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Figure S2.

Alignment of the deduced amino acid sequences of CmADHs with those of other yeast ADHs. Numbering of amino acid corresponds to ScADH1. Residues that are involved in catalyses, are headed by letters: a, adenine binding pocket; r, adenosine ribose binding; p, pyrophosphate binding; n, binding of nicotinamide or nicotinamide ribose; s, substrate binding pocket; b, poton relay system; z, ligands of the active site zinc atom or ligands of the structural zinc atom. m, five more strictly conserved residues among the microbial ADHs. Asterisks indicate conserved amino acid residues, eight glycine residues and one valine of ADHs from divergent sources. Box I, mitochondrial targeting region; Box II, zinc-binding consensus; Box III, NAD(P)-binding motif. Reversed letters indicate the residues involved in cofactor binding, substrate binding or catalysis which are not conserved in three CmADHs and ScADH1. Accession numbers (from CaADH1 to SpADH1): X81694, XM_712556, AF008245, AF008244, V01292, Z49212, AY692988, XM_456023, X64397, X62766, X62767, AL032681.

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Figure S3.

Genomic contexts of ADH1 (A) or ADH2 (B) homologs from species of the CTG clade are drawn according to their genomic sequences. Species names and gene identifiers are shown in each box. Orthologous gene boxes are represented in the same color. Arrows indicate directions of gene transcription and are not to scale. Connectors join nearby genes: a solid bar for adjacent genes, two gray bars for loci less than five genes apart and one gray bar for loci <20 genes apart. Genomic contexts in square brackets are conversed compared with C. maltosa. The species of the CTG clade exhibited highly conserved gene order around ADH1. In case of ADH2 region, C. maltosa had the same genomic context as C. tropicalis except that another ADH existed in C. maltosa, and the other species of the CTG clade had transketolase gene TKL1 instead of squalene epoxidase gene ERG1. In general, two ADH genes, ADH1 and ADH2, existed in all the species of the CTG clade except for Pichia (Candida) guilliermondii in this study, although the ADH loci were dispersed in Candida parapsilosis and Lodderomyces elongisporus.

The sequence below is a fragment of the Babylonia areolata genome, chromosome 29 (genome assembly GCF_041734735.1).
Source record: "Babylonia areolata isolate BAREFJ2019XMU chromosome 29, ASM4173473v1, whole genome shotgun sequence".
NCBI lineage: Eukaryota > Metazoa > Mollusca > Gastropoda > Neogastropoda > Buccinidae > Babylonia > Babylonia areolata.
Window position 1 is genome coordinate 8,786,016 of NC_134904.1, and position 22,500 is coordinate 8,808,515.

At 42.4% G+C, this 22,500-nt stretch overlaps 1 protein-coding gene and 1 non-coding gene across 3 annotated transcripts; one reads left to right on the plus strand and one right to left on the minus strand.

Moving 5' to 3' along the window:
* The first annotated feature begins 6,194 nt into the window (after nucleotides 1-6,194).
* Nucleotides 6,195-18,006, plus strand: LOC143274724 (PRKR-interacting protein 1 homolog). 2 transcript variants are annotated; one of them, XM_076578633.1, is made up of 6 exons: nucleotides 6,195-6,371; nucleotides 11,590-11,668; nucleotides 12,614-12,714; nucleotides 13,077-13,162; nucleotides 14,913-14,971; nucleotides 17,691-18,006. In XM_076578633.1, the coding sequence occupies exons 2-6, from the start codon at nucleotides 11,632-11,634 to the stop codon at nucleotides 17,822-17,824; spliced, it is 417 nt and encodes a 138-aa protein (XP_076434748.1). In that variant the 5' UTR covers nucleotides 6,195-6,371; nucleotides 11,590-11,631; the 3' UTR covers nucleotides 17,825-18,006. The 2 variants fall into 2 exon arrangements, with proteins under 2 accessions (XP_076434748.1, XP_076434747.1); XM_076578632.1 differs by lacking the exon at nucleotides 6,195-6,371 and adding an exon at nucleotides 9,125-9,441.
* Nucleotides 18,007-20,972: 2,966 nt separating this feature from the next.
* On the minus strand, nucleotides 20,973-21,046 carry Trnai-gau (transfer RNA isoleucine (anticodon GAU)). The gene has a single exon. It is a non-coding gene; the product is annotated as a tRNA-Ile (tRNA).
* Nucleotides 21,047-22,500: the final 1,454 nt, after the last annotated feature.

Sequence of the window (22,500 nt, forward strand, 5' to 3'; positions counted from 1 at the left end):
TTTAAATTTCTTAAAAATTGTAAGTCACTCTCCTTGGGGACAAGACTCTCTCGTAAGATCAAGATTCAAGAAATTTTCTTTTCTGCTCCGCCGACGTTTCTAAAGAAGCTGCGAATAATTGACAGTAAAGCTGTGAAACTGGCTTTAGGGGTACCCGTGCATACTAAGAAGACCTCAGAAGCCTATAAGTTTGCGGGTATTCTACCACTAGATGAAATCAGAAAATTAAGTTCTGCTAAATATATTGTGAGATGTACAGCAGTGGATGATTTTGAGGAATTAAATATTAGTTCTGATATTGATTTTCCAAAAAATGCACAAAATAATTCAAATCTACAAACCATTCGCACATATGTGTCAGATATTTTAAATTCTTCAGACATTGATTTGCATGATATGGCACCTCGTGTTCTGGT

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Figure S4.

Characterization of ADH-deficient strain of C. maltosa by zymogram analysis. Cells were grown in YP medium containing 20 g/l glucose and harvested in the mid-exponential phase for zymogram analysis. Lane 1, wild-type strain Xu316. Lane 2–7, ADH-deficient mutants M3-360, M3-400, M1-400, M11-400, M12-400 and M15-400.

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We thank Dr. Patrick Shuler of Power, Environment and Energy Research Institute, California, USA for his critical review and suggestions. We also thank Dr. Changying Guo and Dr. Hua Yan for their kind suggestions to our experiments.

Author Contributions

Conceived and designed the experiments: YL NJ. Performed the experiments: YL. Analyzed the data: YL PH QW. Contributed reagents/materials/analysis tools: YL PH DL ZL CW. Wrote the paper: YL QW NJ.